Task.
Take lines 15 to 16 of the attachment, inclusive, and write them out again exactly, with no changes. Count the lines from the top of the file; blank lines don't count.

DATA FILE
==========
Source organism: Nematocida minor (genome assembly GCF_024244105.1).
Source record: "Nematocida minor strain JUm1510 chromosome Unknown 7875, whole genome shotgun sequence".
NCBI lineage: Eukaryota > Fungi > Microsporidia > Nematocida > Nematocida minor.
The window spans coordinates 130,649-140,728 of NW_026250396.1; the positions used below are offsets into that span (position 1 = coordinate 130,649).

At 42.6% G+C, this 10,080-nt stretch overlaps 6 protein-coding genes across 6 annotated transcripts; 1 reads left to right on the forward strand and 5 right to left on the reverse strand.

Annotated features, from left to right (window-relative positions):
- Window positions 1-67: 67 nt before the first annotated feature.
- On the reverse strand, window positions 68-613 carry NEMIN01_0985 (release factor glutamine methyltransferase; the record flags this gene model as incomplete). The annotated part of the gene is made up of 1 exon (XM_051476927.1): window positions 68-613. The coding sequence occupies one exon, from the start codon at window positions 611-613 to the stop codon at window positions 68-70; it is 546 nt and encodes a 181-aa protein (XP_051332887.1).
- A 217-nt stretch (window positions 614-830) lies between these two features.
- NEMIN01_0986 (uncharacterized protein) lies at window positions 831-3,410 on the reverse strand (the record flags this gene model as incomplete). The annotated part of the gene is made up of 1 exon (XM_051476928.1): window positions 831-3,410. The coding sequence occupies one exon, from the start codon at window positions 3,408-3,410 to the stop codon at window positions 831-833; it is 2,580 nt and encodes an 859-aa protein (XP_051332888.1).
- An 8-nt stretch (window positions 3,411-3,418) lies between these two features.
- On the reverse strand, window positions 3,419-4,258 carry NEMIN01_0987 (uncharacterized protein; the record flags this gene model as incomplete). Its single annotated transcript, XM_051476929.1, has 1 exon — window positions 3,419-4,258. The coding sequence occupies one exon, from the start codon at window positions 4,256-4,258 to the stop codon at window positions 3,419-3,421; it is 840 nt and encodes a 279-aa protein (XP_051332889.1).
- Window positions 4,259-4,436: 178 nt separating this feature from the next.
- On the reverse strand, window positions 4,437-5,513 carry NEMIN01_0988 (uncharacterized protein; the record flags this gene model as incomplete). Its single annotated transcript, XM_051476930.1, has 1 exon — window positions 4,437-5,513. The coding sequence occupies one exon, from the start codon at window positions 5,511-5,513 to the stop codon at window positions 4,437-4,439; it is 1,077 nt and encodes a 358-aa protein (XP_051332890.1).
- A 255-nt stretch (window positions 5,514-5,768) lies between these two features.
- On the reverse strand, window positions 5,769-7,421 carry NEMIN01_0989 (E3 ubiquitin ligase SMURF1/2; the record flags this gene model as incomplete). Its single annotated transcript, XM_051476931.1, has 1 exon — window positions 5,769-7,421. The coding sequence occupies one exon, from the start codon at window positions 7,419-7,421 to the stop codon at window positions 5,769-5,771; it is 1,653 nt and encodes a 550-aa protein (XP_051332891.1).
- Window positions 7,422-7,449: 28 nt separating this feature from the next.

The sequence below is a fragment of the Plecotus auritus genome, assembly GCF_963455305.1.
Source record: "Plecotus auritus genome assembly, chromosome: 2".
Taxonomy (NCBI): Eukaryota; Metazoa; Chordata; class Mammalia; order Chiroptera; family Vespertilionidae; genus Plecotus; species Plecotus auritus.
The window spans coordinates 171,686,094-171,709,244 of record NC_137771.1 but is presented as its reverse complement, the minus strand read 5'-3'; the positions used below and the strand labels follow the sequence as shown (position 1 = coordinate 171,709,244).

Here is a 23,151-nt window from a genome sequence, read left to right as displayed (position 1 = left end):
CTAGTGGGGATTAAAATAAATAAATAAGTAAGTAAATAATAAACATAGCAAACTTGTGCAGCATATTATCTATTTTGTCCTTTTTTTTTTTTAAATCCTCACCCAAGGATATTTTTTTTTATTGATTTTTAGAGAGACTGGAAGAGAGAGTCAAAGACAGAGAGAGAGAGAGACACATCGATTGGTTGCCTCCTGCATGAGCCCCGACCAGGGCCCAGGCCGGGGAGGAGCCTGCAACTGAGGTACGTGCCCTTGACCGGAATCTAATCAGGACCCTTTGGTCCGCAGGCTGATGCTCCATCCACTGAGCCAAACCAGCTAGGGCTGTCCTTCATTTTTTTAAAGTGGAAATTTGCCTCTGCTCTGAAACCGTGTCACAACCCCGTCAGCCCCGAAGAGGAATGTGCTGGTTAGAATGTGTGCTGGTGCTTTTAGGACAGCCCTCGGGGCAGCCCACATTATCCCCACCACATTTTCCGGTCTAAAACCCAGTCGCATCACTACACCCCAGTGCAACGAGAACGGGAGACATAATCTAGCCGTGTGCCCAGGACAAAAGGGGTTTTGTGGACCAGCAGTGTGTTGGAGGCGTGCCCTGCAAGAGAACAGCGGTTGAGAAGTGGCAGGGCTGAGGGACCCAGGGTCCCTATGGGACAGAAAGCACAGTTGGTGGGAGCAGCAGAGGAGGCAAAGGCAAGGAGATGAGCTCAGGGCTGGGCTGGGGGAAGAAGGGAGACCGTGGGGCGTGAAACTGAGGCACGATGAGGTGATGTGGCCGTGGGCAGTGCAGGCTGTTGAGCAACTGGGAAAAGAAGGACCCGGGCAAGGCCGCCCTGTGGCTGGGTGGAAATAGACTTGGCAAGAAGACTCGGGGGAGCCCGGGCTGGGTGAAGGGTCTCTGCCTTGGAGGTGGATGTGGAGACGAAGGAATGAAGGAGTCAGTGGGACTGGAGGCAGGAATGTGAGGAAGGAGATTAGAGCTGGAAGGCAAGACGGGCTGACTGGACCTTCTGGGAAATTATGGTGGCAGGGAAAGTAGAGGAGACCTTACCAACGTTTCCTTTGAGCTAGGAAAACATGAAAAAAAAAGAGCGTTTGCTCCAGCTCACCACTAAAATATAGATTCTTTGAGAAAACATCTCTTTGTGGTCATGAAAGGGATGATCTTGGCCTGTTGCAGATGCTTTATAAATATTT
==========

- A 255-nt stretch (window positions 5,514-5,768) lies between these two features.
- On the reverse strand, window positions 5,769-7,421 carry NEMIN01_0989 (E3 ubiquitin ligase SMURF1/2; the record flags this gene model as incomplete). Its single annotated transcript, XM_051476931.1, has 1 exon — window positions 5,769-7,421. The coding sequence occupies one exon, from the start codon at window positions 7,419-7,421 to the stop codon at window positions 5,769-5,771; it is 1,653 nt and encodes a 550-aa protein (XP_051332891.1).